In a study that included more than 800 women who had undergone surgery for breast cancer, the majority reported some level of pain 12 months after surgery, and factors associated with pain included chronic preoperative pain, chemotherapy, preoperative depression and pain in the area to be operated, according to a study appearing in the January 1 issue of JAMA.
"Persistent pain following breast cancer treatments remains a significant clinical problem despite improved treatment strategies. Data on factors associated with persistent pain are needed to develop prevention and treatment strategies and to improve the quality of life for breast cancer patients," according to background information in the article.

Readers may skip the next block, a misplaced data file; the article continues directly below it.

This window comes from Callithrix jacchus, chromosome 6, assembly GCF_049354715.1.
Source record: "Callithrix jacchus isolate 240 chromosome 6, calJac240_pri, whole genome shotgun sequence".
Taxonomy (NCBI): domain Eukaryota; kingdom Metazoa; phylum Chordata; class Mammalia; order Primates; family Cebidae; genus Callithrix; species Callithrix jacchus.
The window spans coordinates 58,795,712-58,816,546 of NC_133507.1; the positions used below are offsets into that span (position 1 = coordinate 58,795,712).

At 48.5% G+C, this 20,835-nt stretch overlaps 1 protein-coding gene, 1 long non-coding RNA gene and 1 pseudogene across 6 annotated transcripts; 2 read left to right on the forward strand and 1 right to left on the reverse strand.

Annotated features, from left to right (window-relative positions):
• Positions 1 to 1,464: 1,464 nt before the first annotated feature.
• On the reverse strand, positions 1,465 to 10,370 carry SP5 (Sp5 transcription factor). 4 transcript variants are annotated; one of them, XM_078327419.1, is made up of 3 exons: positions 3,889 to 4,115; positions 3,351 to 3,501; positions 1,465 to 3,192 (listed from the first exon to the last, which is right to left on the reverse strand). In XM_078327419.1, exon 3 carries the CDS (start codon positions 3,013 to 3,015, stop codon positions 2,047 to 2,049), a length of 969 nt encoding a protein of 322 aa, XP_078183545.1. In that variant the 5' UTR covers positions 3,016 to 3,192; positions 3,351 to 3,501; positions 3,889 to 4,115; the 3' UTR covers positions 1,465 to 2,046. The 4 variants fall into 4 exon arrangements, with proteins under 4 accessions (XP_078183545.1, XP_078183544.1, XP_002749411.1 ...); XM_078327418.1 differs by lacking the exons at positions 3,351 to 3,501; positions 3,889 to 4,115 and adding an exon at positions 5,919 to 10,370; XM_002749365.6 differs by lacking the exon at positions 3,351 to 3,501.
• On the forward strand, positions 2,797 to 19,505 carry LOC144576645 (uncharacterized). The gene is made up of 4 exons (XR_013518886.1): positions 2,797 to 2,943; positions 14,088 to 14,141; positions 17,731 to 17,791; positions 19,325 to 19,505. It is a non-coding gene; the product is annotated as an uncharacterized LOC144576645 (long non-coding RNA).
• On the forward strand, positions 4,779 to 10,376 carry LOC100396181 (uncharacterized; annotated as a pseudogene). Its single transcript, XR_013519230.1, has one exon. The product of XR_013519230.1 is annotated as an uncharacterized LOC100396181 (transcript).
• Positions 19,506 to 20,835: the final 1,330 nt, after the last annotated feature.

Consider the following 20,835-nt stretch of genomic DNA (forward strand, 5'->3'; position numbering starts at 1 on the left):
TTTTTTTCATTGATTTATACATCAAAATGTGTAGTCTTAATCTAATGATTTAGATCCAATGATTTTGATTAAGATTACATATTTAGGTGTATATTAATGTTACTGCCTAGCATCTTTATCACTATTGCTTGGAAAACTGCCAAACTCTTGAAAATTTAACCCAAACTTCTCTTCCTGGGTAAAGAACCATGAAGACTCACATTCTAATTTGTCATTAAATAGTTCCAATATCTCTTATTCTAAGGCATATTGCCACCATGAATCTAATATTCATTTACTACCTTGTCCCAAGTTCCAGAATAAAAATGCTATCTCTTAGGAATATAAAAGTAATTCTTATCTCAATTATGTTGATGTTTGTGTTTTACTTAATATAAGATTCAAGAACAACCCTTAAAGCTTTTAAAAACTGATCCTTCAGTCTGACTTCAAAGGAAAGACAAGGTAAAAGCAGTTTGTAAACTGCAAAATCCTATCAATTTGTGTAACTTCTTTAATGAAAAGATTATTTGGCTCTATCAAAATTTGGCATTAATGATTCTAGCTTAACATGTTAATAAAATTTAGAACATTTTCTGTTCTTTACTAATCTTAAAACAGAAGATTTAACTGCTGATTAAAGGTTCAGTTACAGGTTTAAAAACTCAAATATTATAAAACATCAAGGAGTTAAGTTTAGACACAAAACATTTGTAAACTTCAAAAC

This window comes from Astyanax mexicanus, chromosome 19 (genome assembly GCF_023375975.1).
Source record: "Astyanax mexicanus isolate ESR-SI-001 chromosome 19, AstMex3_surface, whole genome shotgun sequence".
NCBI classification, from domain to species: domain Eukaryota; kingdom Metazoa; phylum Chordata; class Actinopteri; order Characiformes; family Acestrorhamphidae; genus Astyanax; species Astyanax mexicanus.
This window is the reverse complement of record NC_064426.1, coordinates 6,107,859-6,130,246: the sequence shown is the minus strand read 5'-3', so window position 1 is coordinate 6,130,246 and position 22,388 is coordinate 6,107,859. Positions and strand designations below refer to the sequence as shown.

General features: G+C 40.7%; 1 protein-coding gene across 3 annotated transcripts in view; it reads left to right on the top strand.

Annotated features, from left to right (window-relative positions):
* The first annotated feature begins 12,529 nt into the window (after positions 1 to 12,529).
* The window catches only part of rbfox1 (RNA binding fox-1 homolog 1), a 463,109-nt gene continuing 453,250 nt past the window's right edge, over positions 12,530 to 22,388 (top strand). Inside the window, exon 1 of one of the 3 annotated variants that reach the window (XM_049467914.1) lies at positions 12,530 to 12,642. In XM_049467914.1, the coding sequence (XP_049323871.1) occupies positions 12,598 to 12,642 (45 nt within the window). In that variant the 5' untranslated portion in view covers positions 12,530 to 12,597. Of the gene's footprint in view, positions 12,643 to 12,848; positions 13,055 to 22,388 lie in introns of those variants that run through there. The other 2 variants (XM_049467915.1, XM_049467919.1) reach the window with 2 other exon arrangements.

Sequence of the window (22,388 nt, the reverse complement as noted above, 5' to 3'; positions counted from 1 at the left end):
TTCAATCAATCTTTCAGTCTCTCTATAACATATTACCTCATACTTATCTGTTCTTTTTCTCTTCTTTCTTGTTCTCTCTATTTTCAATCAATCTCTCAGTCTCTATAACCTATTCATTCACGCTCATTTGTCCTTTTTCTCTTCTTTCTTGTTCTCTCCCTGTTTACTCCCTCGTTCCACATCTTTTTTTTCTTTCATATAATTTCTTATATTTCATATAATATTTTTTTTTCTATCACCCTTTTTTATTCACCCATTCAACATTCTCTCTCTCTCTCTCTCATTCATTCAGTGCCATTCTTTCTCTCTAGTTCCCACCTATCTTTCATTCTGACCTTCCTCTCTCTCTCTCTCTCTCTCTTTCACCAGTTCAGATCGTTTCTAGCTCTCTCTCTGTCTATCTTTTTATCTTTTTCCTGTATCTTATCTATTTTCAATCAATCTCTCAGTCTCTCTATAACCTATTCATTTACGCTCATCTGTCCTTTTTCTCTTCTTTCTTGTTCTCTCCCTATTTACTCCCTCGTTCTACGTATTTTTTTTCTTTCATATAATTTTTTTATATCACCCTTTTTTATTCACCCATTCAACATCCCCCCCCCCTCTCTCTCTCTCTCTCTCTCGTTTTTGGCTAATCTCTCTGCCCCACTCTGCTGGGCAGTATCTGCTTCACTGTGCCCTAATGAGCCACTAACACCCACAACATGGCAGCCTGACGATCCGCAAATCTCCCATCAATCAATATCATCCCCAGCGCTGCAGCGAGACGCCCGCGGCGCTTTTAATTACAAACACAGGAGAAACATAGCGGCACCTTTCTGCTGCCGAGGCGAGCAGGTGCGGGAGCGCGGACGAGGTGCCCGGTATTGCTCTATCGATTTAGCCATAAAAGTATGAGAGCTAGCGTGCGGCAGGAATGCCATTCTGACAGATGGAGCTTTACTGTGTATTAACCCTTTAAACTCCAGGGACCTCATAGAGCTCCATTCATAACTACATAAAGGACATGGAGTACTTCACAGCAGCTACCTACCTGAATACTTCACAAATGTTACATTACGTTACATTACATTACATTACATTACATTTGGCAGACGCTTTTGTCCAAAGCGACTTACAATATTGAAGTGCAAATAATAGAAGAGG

Tuomo J. Meretoja, M.D., Ph.D., of Helsinki University Central Hospital, Helsinki, Finland, and colleagues examined the prevalence and severity and factors associated with chronic pain after breast cancer surgery and treatments. The study included 860 patients younger than 75 years with nonmetastasized breast cancer treated at the Helsinki University Central Hospital in 2006-2010. A questionnaire was sent to patients 12 months after surgery, with assessments of presence and intensity of pain.
At 12 months after surgery, 34.5 percent of the patients reported no pain, 49.7 percent mild pain, 12.1 percent moderate pain, and 3.7 percent severe pain. The factors associated with pain at 12 months were chronic preoperative pain, preoperative pain in the area to be operated, axillary lymph node dissection, preoperative depression, chemotherapy and radiotherapy.
"These findings may be useful in developing strategies for preventing persistent pain following breast cancer treatment. To identify patients who would benefit from preventive interventions, a risk assessment tool is needed," the authors write.
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